# SUCSS: A conceptual framework for Scrappable, Unproblematic CSS

## Introduction

It’s easy to dismiss front-end development as something that just happens if you put a developer in a room for four days with a laptop, some PNGs, and a standing desk. Truth is, shoddy CSS won’t sink the business and your code doesn’t need to be anywhere close to perfect. Your current tech problem is, in almost-certain fact, “not a tech problem.”

Someday though, there’ll come a moment when the original developer has left, two new developers are starting, and the business needs to pivot. Or maybe it’s growing. The new designs are ready. Something is going to happen, and it’s either going to amount to a new coat of paint or scorched-earth death and rebirth. This is the moment when the original code is exposed in all of its beautiful and terrible glory.

I’m not going to write about great CSS. There’s a lot of that. I’m sure Medium’s CSS is actually pretty f***ing good. Nicolas Gallagher has some illuminating thoughts on semantics. You should read about the difference between the SMACSS and BEM methodologies.

No, today I’m going to back up a couple steps and focus on conditioning a big red alarm bell to go off in your head when you’re wading into dangerous territory. Naming conventions have no bearing on this discussion, but to be clear, I’ll write the examples in SASS, will opt for SMACSS-like notation with BEM-like minimalism, and I’ll call my approach SUCSS: Scrappable, Unproblematic CSS.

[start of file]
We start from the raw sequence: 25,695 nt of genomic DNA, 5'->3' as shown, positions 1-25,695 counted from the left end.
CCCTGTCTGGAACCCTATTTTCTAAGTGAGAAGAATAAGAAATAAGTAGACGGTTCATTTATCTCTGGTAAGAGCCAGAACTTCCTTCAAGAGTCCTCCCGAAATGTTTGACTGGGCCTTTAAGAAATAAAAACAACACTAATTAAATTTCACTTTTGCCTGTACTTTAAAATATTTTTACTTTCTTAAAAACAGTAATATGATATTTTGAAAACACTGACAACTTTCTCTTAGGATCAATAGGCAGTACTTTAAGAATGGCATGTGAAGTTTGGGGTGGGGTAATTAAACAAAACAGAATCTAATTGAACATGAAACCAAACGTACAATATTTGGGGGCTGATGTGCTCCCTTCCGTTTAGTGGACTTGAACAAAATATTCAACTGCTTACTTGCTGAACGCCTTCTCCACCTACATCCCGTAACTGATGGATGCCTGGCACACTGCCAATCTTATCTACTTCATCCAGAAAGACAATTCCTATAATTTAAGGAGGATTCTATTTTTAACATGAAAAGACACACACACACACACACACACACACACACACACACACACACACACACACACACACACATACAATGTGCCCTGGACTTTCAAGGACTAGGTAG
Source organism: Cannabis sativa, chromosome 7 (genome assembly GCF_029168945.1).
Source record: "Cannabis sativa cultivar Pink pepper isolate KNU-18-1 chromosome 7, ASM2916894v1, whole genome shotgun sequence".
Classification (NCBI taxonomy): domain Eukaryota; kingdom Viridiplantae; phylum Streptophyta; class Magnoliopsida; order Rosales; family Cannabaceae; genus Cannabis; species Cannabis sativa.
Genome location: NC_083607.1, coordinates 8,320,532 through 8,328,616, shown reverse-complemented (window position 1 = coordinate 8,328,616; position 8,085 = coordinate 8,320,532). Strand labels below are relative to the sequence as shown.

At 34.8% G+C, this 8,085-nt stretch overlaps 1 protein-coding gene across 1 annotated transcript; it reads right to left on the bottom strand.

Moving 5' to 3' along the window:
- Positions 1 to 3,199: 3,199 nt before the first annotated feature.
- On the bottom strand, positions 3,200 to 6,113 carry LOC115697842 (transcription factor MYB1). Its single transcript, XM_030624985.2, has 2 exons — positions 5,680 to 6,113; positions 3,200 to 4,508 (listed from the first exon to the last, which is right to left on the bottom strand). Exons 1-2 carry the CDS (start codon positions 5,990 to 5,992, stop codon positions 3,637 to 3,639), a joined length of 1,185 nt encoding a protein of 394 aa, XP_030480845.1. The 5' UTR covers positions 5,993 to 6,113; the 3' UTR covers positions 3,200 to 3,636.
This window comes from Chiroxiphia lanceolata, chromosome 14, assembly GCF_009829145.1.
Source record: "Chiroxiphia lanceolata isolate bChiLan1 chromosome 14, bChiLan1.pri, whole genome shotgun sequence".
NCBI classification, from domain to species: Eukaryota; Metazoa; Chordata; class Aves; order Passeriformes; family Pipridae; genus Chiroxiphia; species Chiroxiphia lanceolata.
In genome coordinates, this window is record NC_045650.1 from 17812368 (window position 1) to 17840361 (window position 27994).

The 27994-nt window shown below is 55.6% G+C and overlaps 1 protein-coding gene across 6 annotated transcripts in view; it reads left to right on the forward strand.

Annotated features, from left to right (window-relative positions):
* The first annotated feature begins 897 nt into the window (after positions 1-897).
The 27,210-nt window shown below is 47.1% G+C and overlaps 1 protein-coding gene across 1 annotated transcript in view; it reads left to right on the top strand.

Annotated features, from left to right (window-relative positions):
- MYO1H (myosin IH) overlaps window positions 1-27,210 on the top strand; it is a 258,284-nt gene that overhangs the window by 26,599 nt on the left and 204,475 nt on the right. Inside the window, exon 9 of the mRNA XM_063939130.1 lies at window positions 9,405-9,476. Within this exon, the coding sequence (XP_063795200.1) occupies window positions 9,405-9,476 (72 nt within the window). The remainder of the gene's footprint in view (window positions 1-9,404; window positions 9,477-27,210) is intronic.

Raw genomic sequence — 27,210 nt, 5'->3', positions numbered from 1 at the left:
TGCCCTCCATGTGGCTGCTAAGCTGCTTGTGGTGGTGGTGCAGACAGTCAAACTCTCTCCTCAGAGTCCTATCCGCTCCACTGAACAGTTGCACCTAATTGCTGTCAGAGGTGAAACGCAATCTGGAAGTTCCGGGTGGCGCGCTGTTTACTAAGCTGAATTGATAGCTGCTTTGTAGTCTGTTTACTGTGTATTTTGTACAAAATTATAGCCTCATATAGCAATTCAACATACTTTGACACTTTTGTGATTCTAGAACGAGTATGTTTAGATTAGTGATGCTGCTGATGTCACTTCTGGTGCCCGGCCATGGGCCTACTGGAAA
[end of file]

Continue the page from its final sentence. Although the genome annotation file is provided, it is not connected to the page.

## The problem: Unscrappable, Problematic CSS

Early on, I got backed into an interesting corner. I inherited a project (as if I couldn’t list five good examples of problems I caused). My task was to bring it to launch. There was a single 2269-line SASS stylesheet nested as many as seven levels deep. An actual rule:

 1 #content.user-creations .right .user-stats .detail ul li.last label

I don’t need to tell you the front-end situation wasn’t great, but the problem wasn’t that I couldn’t add CSS rules. Adding rules is pretty much always easy. The problem was that I couldn’t remove rules. They were unscrappable. Pretty soon the CSS was 3000 lines. Then 3500 lines. I was pretty sure large swaths of the stylesheet no longer applied. But not totally sure. I split it into multiple files, but that only spread the confusion across multiple files. The CSS ceased to function as a system of rules because it was littered with too many unremovable gotchas.

The above rule is an example of tight coupling. It’s effectively unmaintainable. Is the label in question simultaneously and meaningfully connected to the list, the stats, the right column and the user creations page? Nesting SASS is easy, but at this depth the structure you’ve given it almost certainly does not reflect any meaning.

The solution, a concept underlying all CSS methodologies, is loose coupling. The details vary, but the question you need to ask is the same:

What happens if I move this piece of the view?

The desired answer, more often than not, is that it should look nearly the same. The corollary, I’ll go as far as to say, is that the worst thing you can do for your CSS is to mirror the DOM structure. Consider the HTML:

 1 2 3 4 5 6 7 


and corresponding SASS:

 1 2 3 4 5 6 7 8 9 10 11 .new-post.row { &.active { .left-column { form { .btn { ... } } } } }

There’s a laundry list of problems. If you move the .btn into the right column, you have to rework your CSS. A plain .btn styled anywhere else on the site will affect this button. Same for unrelated blog styles potentially affecting newPost. (Einstein called quantum entanglement “spooky action at a distance.” I call unexpected interaction with distant code “shitty action at a distance.”)